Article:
Archive for September, 2018

Induced earthquakes – how and when they have occurred, and why should anyone care

By Joanna P Faure Walker, on 27 September 2018

Despite the high volume of material out there about induced earthquakes, it can be hard to separate fact from opinion. To help explain what induced seismicity is, how it is caused and what the risks are, a group of researchers from UCL Department of Chemical Engineering and Institute for Risk and Disaster Reduction have published “Addressing the risks of induced seismicity in subsurface energy operations”.

What causes “induced seismicity”? Induced earthquakes, those mainly caused by human action, can invoke strong feelings towards the processes that cause them, the most widely known among these is hydraulic fracturing (less favourably known as “fracking”). But hydraulic fracturing for shale gas extraction is not the only cause of induced earthquakes – several industrial activities are capable of inducing or triggering earthquakes, including mining, dams, conventional oil and gas operations, groundwater extraction, CO2 Capture and Storage (CCS), underground waste fluid disposal and the creation of geothermal energy systems. Rightly or wrongly, negative public perception and local public opposition to induced seismicity has led to numerous international projections having been suspended, delayed or curtailed.

How does industrial operation induce earthquakes? The Earth’s crust is believed to be in a state where it is critically stressed and only small stress changes in the right direction can cause an earthquake. Industrial action can alter the stress field in the most shallow part of the Earth’s crust, inducing a seismic event.

Are these events getting more likely? The number of documented cases of man-made earthquakes in different industrial activities is rapidly increasing: In 2017 alone, there were two reported record-breaking magnitude induced seismic events. One of the more well-known areas of induced seismicity is in the United States: The notable increase in seismicity within the last decade in the previously seismically quiet State of Oklahoma has been widely attributed to large scale waste water injection wells connected to the hydrocarbon production industry.

How big are induced earthquakes? Most induced earthquakes are low in magnitude (typically less than magnitude 4). However, even these small events are capable of causing structural damage to properties and evoking widespread fear and anxiety. We say most are small, but there are some examples where large magnitude earthquakes have been alleged to be caused by human activities. For example, in China in 2008, a dam was built that filled a reservoir behind it. A short time later, a magnitude 8 earthquake occurred in the region. Some scientists proposed this large earthquake was caused by the mass loading of the water in the dam and its penetration into rock, affecting the subsurface pressure in an underlying fault line and possibly setting off a series of ruptures that led to the earthquake.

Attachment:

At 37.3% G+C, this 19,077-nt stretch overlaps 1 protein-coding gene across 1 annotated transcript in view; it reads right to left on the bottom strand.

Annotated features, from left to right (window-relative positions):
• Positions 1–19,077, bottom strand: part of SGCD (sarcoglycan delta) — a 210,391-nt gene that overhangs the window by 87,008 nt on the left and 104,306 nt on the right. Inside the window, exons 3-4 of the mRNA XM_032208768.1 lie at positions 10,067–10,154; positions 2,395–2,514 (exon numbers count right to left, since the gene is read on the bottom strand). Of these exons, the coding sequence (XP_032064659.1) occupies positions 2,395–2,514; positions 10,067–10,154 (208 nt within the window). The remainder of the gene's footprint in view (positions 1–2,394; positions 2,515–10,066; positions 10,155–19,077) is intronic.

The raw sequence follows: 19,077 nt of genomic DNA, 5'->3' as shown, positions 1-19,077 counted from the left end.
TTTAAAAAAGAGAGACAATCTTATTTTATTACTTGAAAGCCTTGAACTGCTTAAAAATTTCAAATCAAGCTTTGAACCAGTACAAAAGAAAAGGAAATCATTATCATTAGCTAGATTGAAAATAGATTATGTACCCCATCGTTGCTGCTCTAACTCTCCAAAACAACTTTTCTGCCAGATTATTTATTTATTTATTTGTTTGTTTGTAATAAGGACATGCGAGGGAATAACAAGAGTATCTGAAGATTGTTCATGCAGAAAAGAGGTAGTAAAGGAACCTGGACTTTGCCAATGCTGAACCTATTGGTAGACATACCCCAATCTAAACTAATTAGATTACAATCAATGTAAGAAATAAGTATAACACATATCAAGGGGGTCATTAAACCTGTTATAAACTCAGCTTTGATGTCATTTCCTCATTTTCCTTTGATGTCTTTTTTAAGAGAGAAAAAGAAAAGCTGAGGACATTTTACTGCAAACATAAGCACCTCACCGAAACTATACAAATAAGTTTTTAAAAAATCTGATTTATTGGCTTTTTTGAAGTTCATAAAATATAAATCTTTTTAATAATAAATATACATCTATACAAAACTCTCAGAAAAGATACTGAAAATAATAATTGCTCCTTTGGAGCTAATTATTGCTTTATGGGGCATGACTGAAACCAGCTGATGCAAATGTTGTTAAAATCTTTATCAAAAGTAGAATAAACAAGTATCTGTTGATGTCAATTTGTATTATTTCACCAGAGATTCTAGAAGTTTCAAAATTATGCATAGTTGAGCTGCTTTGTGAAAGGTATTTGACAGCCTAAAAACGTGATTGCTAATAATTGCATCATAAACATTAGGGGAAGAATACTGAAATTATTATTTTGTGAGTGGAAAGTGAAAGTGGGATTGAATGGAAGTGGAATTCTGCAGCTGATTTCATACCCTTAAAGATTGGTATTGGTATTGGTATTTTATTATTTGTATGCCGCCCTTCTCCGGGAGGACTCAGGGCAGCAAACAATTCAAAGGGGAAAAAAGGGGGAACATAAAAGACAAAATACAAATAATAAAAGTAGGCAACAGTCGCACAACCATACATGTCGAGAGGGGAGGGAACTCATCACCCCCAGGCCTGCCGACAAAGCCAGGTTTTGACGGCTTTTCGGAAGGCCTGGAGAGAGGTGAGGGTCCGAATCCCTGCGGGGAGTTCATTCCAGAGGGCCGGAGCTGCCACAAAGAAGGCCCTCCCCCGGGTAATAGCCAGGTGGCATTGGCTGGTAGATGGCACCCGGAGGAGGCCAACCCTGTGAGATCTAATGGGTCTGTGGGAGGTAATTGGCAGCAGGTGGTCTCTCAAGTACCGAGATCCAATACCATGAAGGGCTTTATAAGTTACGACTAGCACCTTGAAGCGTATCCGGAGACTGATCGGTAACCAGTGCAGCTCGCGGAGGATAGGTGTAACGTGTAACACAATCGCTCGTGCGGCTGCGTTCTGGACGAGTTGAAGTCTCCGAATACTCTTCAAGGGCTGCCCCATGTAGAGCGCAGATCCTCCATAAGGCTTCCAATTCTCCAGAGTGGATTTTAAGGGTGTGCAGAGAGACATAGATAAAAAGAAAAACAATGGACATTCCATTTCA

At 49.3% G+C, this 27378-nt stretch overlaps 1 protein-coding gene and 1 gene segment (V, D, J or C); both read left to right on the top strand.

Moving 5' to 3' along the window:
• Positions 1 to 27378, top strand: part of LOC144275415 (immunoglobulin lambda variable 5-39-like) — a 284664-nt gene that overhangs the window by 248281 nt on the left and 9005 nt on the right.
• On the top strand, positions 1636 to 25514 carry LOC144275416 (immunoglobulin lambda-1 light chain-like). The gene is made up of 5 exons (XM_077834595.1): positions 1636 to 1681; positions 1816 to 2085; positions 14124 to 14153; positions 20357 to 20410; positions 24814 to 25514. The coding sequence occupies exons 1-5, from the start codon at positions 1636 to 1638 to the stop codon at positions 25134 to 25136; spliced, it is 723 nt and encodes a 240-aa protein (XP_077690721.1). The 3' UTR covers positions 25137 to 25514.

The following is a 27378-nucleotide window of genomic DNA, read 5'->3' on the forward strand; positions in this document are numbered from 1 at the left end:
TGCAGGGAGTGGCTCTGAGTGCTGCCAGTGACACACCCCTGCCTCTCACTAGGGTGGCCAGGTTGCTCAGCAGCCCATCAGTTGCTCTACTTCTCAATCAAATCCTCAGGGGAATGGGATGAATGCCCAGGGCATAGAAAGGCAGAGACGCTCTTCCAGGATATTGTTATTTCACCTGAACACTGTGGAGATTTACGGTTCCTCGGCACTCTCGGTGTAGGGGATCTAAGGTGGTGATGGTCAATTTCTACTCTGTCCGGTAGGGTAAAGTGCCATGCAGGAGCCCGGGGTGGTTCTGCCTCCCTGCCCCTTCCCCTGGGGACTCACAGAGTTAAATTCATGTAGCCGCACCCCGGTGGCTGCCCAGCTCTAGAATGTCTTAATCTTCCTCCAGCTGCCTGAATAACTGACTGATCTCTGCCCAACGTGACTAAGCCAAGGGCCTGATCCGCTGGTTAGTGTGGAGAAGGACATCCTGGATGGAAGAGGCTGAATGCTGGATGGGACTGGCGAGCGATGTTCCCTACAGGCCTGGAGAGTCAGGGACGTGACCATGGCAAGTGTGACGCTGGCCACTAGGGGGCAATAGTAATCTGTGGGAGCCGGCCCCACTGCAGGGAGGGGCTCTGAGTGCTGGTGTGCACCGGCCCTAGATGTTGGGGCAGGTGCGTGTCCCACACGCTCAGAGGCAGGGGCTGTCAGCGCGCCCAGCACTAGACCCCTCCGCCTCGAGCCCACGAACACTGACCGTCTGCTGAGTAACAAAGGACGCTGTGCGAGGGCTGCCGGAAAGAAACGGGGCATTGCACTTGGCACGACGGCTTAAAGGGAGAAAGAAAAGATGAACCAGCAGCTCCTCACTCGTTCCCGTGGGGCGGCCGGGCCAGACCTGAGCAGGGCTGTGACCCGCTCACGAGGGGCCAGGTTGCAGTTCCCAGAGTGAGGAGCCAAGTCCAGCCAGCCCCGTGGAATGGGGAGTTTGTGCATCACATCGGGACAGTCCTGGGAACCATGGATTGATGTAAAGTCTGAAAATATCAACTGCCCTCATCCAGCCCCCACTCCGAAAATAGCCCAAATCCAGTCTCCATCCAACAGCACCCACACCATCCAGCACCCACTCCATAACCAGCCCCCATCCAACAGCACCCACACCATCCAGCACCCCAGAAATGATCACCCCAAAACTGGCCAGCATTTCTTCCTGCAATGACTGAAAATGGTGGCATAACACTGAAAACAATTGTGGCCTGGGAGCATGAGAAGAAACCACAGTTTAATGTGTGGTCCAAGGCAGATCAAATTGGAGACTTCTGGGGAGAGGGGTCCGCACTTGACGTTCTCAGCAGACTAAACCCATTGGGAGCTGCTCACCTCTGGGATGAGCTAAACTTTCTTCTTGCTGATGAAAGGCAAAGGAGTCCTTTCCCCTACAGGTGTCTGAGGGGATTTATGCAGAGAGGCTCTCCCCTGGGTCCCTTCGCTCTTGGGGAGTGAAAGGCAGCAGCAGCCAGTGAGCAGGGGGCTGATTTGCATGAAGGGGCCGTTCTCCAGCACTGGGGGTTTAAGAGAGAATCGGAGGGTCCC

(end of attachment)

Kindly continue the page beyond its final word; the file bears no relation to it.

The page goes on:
So what is being done about it? Minimising seismic risk should be a high priority for industrial operators. All fluid injection processes should require detailed seismic hazard assessments for imaging and characterising faults prior to operations, with dedicated monitoring systems in addition to existing national seismic monitoring facilities. For assessing the risks, monitoring the operations, and designing mitigation strategies using predictive models that can characterise the spatiotemporal evolution of induced seismicity would be extremely helpful. Examples of best practice approaches show that maintaining a transparent dialogue between operator and the public, while adhering to the regulatory processes can allow safe operations in an atmosphere of public acceptance.